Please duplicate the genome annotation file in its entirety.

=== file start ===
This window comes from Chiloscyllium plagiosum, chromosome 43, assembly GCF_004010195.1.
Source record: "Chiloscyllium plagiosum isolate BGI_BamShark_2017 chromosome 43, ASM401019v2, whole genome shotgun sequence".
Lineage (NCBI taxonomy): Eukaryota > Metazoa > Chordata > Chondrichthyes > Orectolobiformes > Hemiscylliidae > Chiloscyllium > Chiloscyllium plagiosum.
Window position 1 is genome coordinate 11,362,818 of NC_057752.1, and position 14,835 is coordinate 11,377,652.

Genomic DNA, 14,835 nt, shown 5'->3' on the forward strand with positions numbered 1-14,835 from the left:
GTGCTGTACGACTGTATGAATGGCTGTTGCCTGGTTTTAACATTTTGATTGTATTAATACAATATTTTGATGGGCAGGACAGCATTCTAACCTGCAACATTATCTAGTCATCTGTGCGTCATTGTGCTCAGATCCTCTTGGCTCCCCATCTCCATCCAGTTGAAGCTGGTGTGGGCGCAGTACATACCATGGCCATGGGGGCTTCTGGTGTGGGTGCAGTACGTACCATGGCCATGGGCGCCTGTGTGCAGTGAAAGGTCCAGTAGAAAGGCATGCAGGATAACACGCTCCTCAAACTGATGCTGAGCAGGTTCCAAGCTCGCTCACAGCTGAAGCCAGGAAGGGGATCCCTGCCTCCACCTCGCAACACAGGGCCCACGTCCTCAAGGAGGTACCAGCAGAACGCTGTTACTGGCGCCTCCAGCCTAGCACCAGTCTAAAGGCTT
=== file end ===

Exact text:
This window comes from Chiloscyllium plagiosum, chromosome 43, assembly GCF_004010195.1.
Source record: "Chiloscyllium plagiosum isolate BGI_BamShark_2017 chromosome 43, ASM401019v2, whole genome shotgun sequence".
Lineage (NCBI taxonomy): Eukaryota > Metazoa > Chordata > Chondrichthyes > Orectolobiformes > Hemiscylliidae > Chiloscyllium > Chiloscyllium plagiosum.
Window position 1 is genome coordinate 11,362,818 of NC_057752.1, and position 14,835 is coordinate 11,377,652.

Genomic DNA, 14,835 nt, shown 5'->3' on the forward strand with positions numbered 1-14,835 from the left:
GTGCTGTACGACTGTATGAATGGCTGTTGCCTGGTTTTAACATTTTGATTGTATTAATACAATATTTTGATGGGCAGGACAGCATTCTAACCTGCAACATTATCTAGTCATCTGTGCGTCATTGTGCTCAGATCCTCTTGGCTCCCCATCTCCATCCAGTTGAAGCTGGTGTGGGCGCAGTACATACCATGGCCATGGGGGCTTCTGGTGTGGGTGCAGTACGTACCATGGCCATGGGCGCCTGTGTGCAGTGAAAGGTCCAGTAGAAAGGCATGCAGGATAACACGCTCCTCAAACTGATGCTGAGCAGGTTCCAAGCTCGCTCACAGCTGAAGCCAGGAAGGGGATCCCTGCCTCCACCTCGCAACACAGGGCCCACGTCCTCAAGGAGGTACCAGCAGAACGCTGTTACTGGCGCCTCCAGCCTAGCACCAGTCTAAAGGCTT